September 16, 2010
Digest: A judge may donate a photograph he/she created, to a not-for-profit organization for use as a prize in the organization’s fund-raising auction, but should not permit the organization to identify the judge as the donor or photographer.
Rules: 22 NYCRR 100.2; 100.2(A); 100.2(C); 100.4(C)(3)(b)(I); 100.5; Opinions ; 08-61; 06-50; 03-45; 01-123 (Vo. XX); 00-70 (Vol. XIX); 99-45 (Vol. XVII).
A judge whose avocation is photography asks whether he/she may donate a photograph he/she created to a not-for-profit organization for use as a prize in a fund-raising auction.
A judge must avoid impropriety and the appearance of impropriety in all the judge’s activities (see 22 NYCRR 100.2) and must act at all times in a manner that promotes public confidence in the integrity and impartiality of the judiciary (see 22 NYCRR 100.2[A]). Thus, although a judge may assist an educational, religious, charitable, cultural, fraternal or civic organization not conducted for profit “in planning fund-raising” (22 NYCRR 100.4[C][b][I]), a judge must not “personally participate in the solicitation of funds or other fund-raising activities” (id.) or otherwise lend the prestige of judicial office to advance the private interests of the judge or others (see 22 NYCRR 100.2[C]).
The Committee previously has advised that a judge may contribute to any permissible charity or not-for-profit organization (see Opinion 06-50), including an organization that is “involved in matters of public controversy, including an involvement in litigation” (Opinion 03-45 [judge may contribute to the New York Civil Liberties Union]).1 However, “the rules are somewhat more complex” with respect to donating an item for use as a prize in a charity’s auction (Opinion 08-61). The primary concerns are “the improper use of the prestige of judicial office” for fund-raising and an “element of impermissible personal involvement by the judge” in such fund-raising (Opinion 08-61; see also 22 NYCRR 100.2[C]; 100.4[C][b][I]).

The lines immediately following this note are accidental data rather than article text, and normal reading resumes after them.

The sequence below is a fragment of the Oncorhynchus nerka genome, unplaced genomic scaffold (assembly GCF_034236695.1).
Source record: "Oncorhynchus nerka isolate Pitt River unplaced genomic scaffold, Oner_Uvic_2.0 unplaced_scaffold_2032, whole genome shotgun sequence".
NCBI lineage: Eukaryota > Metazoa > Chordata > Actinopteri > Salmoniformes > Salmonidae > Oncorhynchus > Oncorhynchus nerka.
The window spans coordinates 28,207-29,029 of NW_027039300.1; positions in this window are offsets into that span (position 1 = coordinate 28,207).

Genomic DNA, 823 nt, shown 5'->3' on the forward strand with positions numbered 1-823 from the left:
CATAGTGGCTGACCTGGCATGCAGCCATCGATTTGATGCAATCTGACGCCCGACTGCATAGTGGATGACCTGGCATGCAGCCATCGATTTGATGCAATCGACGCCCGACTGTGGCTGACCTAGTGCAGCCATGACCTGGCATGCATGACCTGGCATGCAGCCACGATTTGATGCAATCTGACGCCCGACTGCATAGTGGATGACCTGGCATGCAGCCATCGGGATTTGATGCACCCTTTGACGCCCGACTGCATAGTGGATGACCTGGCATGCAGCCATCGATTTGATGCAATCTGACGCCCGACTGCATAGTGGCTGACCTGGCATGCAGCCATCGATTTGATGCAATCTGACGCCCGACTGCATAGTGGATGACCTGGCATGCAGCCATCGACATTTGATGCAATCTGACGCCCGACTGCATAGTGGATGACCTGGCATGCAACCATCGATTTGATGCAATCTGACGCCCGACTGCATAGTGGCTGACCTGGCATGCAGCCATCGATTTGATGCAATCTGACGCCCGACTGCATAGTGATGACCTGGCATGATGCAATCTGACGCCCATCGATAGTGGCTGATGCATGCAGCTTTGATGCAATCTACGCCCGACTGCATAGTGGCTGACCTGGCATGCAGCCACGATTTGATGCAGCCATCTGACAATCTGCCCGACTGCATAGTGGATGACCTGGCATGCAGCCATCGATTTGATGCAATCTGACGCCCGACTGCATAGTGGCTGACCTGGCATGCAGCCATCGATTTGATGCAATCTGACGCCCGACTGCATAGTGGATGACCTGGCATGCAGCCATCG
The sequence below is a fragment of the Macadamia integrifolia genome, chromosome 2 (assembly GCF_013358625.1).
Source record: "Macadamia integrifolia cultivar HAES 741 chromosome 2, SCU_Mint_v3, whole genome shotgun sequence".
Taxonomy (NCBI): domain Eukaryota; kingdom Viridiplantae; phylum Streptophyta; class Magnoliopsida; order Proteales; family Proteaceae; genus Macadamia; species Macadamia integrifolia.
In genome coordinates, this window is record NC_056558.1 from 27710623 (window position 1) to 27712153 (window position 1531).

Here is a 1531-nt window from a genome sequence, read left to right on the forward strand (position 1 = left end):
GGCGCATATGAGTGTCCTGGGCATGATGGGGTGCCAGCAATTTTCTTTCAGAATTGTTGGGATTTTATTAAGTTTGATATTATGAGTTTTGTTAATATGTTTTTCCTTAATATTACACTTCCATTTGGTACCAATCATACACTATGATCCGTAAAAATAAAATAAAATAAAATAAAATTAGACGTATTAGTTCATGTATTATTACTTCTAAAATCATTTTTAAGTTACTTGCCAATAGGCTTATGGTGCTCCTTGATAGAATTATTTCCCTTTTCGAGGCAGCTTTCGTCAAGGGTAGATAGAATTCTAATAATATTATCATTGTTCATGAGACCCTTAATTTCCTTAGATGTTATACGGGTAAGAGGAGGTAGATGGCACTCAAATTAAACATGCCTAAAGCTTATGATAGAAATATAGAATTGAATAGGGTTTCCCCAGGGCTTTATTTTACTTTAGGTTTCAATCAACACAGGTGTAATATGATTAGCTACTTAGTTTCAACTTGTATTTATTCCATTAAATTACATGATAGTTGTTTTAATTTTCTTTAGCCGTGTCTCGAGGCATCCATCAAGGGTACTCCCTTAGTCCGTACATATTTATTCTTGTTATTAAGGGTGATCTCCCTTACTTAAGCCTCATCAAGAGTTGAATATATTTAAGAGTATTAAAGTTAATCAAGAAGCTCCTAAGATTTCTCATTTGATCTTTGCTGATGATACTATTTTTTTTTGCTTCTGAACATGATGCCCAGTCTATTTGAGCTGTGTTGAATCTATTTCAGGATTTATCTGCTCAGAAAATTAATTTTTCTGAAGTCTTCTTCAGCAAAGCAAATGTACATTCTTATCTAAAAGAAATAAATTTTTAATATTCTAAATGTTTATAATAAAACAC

Thus, in Opinion 99-45 (Vol. XVII), the Committee advised that a judge may not offer as an auction prize the opportunity to dine with the judge or to sit with the judge at Night Court as the judge would be personally involved in the fund-raising activity. However, in Opinion 01-123 (Vol. XX), the Committee advised that “. . . the activity of a judge in designing, making and donating a holiday ornament, to be auctioned at an organization's fund-raising event, along with ornaments similarly donated by other prominent citizens, does not violate any of the Rules Governing Judicial Conduct.” And in Opinion 00-70 (Vol. XIX), the Committee advised that a judge may contribute a recipe for publication in a recipe book that will be sold for fund-raising purposes and will include contributions from other members of the judiciary, members of the bar and other persons, where the judge’s recipe will not be “singled out in any way” or “used to solicit contributions.”
Similarly, the inquiring judge may donate a photograph that he/she created to a not-for-profit organization for use as a prize in a fund-raising auction. However, the judge should not permit the organization to identify him/her as the photographer or donor.
1 A judge may not, however, make a contribution to a political organization or candidate (see Opinion 06-50; 22 NYCRR 100.5).